Tyree’s workouts for NFL scouts and a likely invite to the Scouting Combine will go a long way towards determining how high he’ll be drafted. My sense, just on talent and potential alone, is the top three rounds. But it only takes one team to fall in love with him and use a high pick to get him. That happens with quarterbacks. This appears to be a good, but not great group of draftable QB’s. So that bodes well for Jackson to emerge from the crowd.
His 56.1% career completion percentage will get a lot of examination. Yes, he needs to be more accurate on short and medium throws.
Tyree Jackson will finish the 2018 season with the most yards on deep passes across the FBS pic.twitter.com/fOi0aRWnM2
— PFF College (@PFF_College) January 2, 2019
But when you throw deep as much, and as well, as Jackson did in 2018 your completion percentage will not be as high. UB’s offense (and Tyree’s skills) was a deep-throwing attack.
To me, Jackson compares favorably to Josh Allen, the 7th overall pick of the Buffalo Bills. Both are gifted athletically with strong arms, both played at a lower level of competition, and both have some holes in their games. But you can’t teach raw talent, and none of those faults stopped Allen from being a top ten pick. So why can’t Jackson go high?
The Bulls program has the chance to have three players (Jackson, Johnson, Hodge) go in the top four rounds. O’Hagan and DE Chuck Harris could be later picks. It’s an indication of the growth of the program and the higher level of player coming to Buffalo.
That bodes well for finding Tyree’s replacment…
UB’s New QB For 2019
It’s a huge hole to fill. Let’s not kid ourselves. The Bulls would have had to replace Jackson next year had he stayed, so it’s just a year early. Preparations have been underway for the next starter at the critical position. That’s what recruiting and coaching are for.
The first player to get a chance at the job is sophomore Kyle Vantrease. He was Jackson’s backup this year, but only played in three games. He did play three games and start one in 2017 when Jackson was hurt. He’s a big-armed pocket passer who has shown flashes of ability. To me, he looks like he’s got the potential to be a very good MAC quarterback.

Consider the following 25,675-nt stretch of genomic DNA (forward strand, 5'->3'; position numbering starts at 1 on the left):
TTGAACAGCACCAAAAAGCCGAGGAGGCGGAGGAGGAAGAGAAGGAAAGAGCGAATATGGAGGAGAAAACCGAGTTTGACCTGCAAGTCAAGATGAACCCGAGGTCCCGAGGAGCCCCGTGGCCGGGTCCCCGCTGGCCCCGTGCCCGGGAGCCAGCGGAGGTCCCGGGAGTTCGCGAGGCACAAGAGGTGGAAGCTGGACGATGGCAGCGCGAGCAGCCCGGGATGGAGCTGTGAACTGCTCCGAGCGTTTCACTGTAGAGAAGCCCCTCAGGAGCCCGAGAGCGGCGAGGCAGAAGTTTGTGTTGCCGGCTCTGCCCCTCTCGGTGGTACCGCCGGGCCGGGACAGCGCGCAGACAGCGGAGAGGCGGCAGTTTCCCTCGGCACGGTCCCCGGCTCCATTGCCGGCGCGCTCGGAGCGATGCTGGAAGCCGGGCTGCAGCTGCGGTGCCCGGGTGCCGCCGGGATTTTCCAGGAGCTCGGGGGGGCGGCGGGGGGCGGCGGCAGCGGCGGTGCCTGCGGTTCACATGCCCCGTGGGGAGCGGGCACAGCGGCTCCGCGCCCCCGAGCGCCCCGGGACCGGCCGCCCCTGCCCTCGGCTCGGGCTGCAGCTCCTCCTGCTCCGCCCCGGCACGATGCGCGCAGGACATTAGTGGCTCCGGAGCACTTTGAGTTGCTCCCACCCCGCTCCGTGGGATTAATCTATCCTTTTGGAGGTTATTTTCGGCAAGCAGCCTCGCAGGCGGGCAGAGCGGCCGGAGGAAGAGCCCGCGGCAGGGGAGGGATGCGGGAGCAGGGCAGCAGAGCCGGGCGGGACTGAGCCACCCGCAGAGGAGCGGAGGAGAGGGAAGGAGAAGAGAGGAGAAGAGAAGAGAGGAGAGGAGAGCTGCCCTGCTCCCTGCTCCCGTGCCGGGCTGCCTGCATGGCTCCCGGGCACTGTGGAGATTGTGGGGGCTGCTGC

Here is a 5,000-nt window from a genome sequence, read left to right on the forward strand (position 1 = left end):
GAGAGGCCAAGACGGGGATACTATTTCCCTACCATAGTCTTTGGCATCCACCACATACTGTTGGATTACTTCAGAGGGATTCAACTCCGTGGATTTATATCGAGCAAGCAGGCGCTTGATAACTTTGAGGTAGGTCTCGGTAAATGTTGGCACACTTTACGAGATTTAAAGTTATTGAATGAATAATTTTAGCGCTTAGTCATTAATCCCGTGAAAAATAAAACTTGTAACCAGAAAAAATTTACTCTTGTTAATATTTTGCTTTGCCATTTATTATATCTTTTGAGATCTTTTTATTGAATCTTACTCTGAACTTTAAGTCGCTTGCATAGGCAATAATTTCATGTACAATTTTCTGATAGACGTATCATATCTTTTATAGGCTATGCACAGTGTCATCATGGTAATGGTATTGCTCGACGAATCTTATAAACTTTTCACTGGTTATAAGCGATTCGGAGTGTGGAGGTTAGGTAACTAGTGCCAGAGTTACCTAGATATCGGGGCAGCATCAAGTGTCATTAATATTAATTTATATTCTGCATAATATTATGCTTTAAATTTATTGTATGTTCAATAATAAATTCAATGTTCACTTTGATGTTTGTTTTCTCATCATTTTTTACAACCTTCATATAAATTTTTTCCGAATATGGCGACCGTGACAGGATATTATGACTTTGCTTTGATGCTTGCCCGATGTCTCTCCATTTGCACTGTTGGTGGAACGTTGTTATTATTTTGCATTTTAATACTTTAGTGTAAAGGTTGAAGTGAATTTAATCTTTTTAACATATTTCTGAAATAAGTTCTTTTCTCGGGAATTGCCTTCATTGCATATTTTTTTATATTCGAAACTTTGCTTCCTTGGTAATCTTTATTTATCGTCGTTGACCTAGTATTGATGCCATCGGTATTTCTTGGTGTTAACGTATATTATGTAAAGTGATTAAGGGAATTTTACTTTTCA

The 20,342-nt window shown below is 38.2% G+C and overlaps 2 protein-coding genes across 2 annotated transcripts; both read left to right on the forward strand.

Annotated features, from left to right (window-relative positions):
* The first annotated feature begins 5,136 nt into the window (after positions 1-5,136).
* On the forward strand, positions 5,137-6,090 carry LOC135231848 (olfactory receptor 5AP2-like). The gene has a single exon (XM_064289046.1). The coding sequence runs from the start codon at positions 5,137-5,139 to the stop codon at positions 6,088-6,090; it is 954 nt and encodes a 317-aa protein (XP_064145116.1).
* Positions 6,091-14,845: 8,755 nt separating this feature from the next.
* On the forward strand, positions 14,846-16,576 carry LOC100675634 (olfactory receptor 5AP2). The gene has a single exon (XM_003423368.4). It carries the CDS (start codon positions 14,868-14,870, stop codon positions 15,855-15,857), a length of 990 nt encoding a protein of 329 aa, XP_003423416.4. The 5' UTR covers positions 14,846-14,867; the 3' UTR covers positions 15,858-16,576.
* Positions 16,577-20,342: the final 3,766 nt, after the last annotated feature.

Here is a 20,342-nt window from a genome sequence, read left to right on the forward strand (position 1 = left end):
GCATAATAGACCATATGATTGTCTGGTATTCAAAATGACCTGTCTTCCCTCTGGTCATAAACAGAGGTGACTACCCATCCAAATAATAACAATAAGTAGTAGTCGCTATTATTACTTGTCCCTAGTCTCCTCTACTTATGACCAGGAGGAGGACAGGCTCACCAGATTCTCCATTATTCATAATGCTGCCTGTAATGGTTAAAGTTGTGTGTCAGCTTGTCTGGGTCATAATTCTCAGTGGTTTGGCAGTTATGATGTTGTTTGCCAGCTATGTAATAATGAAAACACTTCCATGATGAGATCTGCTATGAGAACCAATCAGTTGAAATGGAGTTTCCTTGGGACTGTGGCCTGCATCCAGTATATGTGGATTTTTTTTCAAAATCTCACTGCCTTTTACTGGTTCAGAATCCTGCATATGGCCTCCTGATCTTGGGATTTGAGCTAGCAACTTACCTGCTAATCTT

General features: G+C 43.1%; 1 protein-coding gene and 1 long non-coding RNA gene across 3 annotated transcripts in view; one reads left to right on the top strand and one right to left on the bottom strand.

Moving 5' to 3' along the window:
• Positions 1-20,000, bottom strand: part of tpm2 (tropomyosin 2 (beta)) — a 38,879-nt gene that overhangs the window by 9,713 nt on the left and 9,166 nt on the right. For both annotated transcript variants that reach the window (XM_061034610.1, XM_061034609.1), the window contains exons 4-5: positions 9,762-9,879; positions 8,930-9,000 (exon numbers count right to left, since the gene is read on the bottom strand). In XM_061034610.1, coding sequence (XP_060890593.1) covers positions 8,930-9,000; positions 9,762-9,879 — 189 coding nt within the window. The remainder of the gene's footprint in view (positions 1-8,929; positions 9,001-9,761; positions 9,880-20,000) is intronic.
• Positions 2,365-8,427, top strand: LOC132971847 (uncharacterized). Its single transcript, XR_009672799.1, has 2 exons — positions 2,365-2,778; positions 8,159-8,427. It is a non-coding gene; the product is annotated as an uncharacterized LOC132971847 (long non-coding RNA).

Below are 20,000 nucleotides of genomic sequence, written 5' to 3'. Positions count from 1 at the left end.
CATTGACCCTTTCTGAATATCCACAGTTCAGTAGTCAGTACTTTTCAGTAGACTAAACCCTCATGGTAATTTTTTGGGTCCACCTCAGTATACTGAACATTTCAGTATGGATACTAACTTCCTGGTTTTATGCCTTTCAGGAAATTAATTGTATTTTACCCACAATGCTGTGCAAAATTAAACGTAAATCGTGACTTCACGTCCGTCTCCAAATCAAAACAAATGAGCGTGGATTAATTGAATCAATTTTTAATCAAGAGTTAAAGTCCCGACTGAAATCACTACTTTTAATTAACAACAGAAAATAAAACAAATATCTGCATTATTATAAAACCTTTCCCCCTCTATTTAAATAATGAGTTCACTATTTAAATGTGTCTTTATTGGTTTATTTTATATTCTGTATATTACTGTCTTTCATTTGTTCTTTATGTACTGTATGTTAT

Local product Matt Meyers redshirted this year, but did play briefly in one game. The 2017 New York State player of the year led West Seneca West to a state title. He’s just the third player in WNY history to throw for 2000 yards and run for 1000 in a season. Meyers is more of a dual threat, runner and passer, that have become so much more prominent in college football. If the Bulls want to go in that direction with the offense, he’ll get a chance to win the job.
Dominic Johnson was the #3 QB this past season, while also playing for the basketball team. He’s a tall, athletic QB with a big arm. But he’s raw. Much like Tyree, he’ll get a chance to refine those raw talents and compete for the job.
Incoming recruit Trevor Bycznski is highly touted, the Ohio Divsion I Player of the Year. While unlikely that a freshman will win the job, Bycznski could be in the mix.
Also, the Bulls could look for a junior college or graduate transfer to come in and complete or man the position for one year.
Whoever wins the job will have a veteran offensive line that returns four starters, and three experienced running backs. There will be holes to fill at receiver, with starters Johnson and George Rushing gone to graduation. It also looks like K.J. Osborn may transfer. So a young receiver corp will likely get some new names to join returners Antonio Nunn and Charlie Jones.
I have faith in Leipold and his coaching staff that they have recruited and identified the next era of Bulls to keep the winning ways alive. Losing players is part of college football. It’s how you replace them that determines consistency. This staff has showed that they can do that, even if it means replacing one of the alltime greats.